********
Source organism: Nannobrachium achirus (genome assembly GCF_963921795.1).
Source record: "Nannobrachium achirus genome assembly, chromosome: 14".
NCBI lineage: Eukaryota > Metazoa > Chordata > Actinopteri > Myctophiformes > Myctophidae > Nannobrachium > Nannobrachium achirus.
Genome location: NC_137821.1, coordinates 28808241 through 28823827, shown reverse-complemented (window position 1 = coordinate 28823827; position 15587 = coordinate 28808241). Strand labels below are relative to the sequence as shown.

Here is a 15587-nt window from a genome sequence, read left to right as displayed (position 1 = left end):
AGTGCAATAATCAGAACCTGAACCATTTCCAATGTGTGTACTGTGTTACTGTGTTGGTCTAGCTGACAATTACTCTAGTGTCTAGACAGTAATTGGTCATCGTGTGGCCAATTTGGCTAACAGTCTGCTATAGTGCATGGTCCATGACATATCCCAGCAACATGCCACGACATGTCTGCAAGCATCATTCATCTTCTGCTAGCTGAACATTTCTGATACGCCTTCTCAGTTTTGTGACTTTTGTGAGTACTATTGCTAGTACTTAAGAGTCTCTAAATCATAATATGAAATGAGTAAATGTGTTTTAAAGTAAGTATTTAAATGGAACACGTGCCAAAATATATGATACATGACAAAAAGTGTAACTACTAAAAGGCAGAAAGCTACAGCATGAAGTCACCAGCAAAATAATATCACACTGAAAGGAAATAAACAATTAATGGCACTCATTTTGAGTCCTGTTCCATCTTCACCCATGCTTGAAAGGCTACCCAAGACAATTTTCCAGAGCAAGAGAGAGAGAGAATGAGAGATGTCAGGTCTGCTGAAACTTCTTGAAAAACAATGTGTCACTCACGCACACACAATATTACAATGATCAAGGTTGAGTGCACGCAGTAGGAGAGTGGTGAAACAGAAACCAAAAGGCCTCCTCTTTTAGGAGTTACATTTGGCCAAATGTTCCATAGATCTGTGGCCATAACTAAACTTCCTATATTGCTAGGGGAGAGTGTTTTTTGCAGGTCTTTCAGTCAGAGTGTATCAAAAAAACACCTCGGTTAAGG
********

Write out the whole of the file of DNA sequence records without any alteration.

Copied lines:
Source organism: Nannobrachium achirus (genome assembly GCF_963921795.1).
Source record: "Nannobrachium achirus genome assembly, chromosome: 14".
NCBI lineage: Eukaryota > Metazoa > Chordata > Actinopteri > Myctophiformes > Myctophidae > Nannobrachium > Nannobrachium achirus.
Genome location: NC_137821.1, coordinates 28808241 through 28823827, shown reverse-complemented (window position 1 = coordinate 28823827; position 15587 = coordinate 28808241). Strand labels below are relative to the sequence as shown.

Here is a 15587-nt window from a genome sequence, read left to right as displayed (position 1 = left end):
AGTGCAATAATCAGAACCTGAACCATTTCCAATGTGTGTACTGTGTTACTGTGTTGGTCTAGCTGACAATTACTCTAGTGTCTAGACAGTAATTGGTCATCGTGTGGCCAATTTGGCTAACAGTCTGCTATAGTGCATGGTCCATGACATATCCCAGCAACATGCCACGACATGTCTGCAAGCATCATTCATCTTCTGCTAGCTGAACATTTCTGATACGCCTTCTCAGTTTTGTGACTTTTGTGAGTACTATTGCTAGTACTTAAGAGTCTCTAAATCATAATATGAAATGAGTAAATGTGTTTTAAAGTAAGTATTTAAATGGAACACGTGCCAAAATATATGATACATGACAAAAAGTGTAACTACTAAAAGGCAGAAAGCTACAGCATGAAGTCACCAGCAAAATAATATCACACTGAAAGGAAATAAACAATTAATGGCACTCATTTTGAGTCCTGTTCCATCTTCACCCATGCTTGAAAGGCTACCCAAGACAATTTTCCAGAGCAAGAGAGAGAGAGAATGAGAGATGTCAGGTCTGCTGAAACTTCTTGAAAAACAATGTGTCACTCACGCACACACAATATTACAATGATCAAGGTTGAGTGCACGCAGTAGGAGAGTGGTGAAACAGAAACCAAAAGGCCTCCTCTTTTAGGAGTTACATTTGGCCAAATGTTCCATAGATCTGTGGCCATAACTAAACTTCCTATATTGCTAGGGGAGAGTGTTTTTTGCAGGTCTTTCAGTCAGAGTGTATCAAAAAAACACCTCGGTTAAGG